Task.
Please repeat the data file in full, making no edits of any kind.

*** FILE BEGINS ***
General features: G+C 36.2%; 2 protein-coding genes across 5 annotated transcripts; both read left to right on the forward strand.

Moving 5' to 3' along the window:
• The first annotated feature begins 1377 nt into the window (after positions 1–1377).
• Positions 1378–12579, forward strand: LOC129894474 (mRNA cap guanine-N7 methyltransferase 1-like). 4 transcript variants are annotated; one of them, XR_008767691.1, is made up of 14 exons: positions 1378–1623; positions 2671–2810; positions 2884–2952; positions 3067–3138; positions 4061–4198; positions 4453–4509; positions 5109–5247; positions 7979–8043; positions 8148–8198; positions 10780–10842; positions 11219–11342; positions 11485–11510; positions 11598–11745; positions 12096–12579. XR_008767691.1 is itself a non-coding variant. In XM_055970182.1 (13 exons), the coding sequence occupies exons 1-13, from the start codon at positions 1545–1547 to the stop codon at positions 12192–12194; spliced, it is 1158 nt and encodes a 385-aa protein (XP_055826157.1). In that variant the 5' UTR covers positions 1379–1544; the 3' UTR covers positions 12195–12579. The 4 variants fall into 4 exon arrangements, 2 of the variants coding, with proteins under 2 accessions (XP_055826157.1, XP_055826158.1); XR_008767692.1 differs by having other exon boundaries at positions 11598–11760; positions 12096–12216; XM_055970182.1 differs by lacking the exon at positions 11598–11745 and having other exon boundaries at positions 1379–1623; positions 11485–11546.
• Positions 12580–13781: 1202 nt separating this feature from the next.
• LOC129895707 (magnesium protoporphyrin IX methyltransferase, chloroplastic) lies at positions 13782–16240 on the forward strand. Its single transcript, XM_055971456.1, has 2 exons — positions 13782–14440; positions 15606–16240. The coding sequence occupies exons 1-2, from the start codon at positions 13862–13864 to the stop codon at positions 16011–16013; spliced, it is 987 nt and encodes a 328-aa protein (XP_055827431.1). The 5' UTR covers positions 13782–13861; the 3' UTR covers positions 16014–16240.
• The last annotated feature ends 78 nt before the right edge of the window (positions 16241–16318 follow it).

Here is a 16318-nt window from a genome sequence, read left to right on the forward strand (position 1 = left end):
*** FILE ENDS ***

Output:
General features: G+C 36.2%; 2 protein-coding genes across 5 annotated transcripts; both read left to right on the forward strand.

Moving 5' to 3' along the window:
• The first annotated feature begins 1377 nt into the window (after positions 1–1377).
• Positions 1378–12579, forward strand: LOC129894474 (mRNA cap guanine-N7 methyltransferase 1-like). 4 transcript variants are annotated; one of them, XR_008767691.1, is made up of 14 exons: positions 1378–1623; positions 2671–2810; positions 2884–2952; positions 3067–3138; positions 4061–4198; positions 4453–4509; positions 5109–5247; positions 7979–8043; positions 8148–8198; positions 10780–10842; positions 11219–11342; positions 11485–11510; positions 11598–11745; positions 12096–12579. XR_008767691.1 is itself a non-coding variant. In XM_055970182.1 (13 exons), the coding sequence occupies exons 1-13, from the start codon at positions 1545–1547 to the stop codon at positions 12192–12194; spliced, it is 1158 nt and encodes a 385-aa protein (XP_055826157.1). In that variant the 5' UTR covers positions 1379–1544; the 3' UTR covers positions 12195–12579. The 4 variants fall into 4 exon arrangements, 2 of the variants coding, with proteins under 2 accessions (XP_055826157.1, XP_055826158.1); XR_008767692.1 differs by having other exon boundaries at positions 11598–11760; positions 12096–12216; XM_055970182.1 differs by lacking the exon at positions 11598–11745 and having other exon boundaries at positions 1379–1623; positions 11485–11546.
• Positions 12580–13781: 1202 nt separating this feature from the next.
• LOC129895707 (magnesium protoporphyrin IX methyltransferase, chloroplastic) lies at positions 13782–16240 on the forward strand. Its single transcript, XM_055971456.1, has 2 exons — positions 13782–14440; positions 15606–16240. The coding sequence occupies exons 1-2, from the start codon at positions 13862–13864 to the stop codon at positions 16011–16013; spliced, it is 987 nt and encodes a 328-aa protein (XP_055827431.1). The 5' UTR covers positions 13782–13861; the 3' UTR covers positions 16014–16240.
• The last annotated feature ends 78 nt before the right edge of the window (positions 16241–16318 follow it).

Here is a 16318-nt window from a genome sequence, read left to right on the forward strand (position 1 = left end):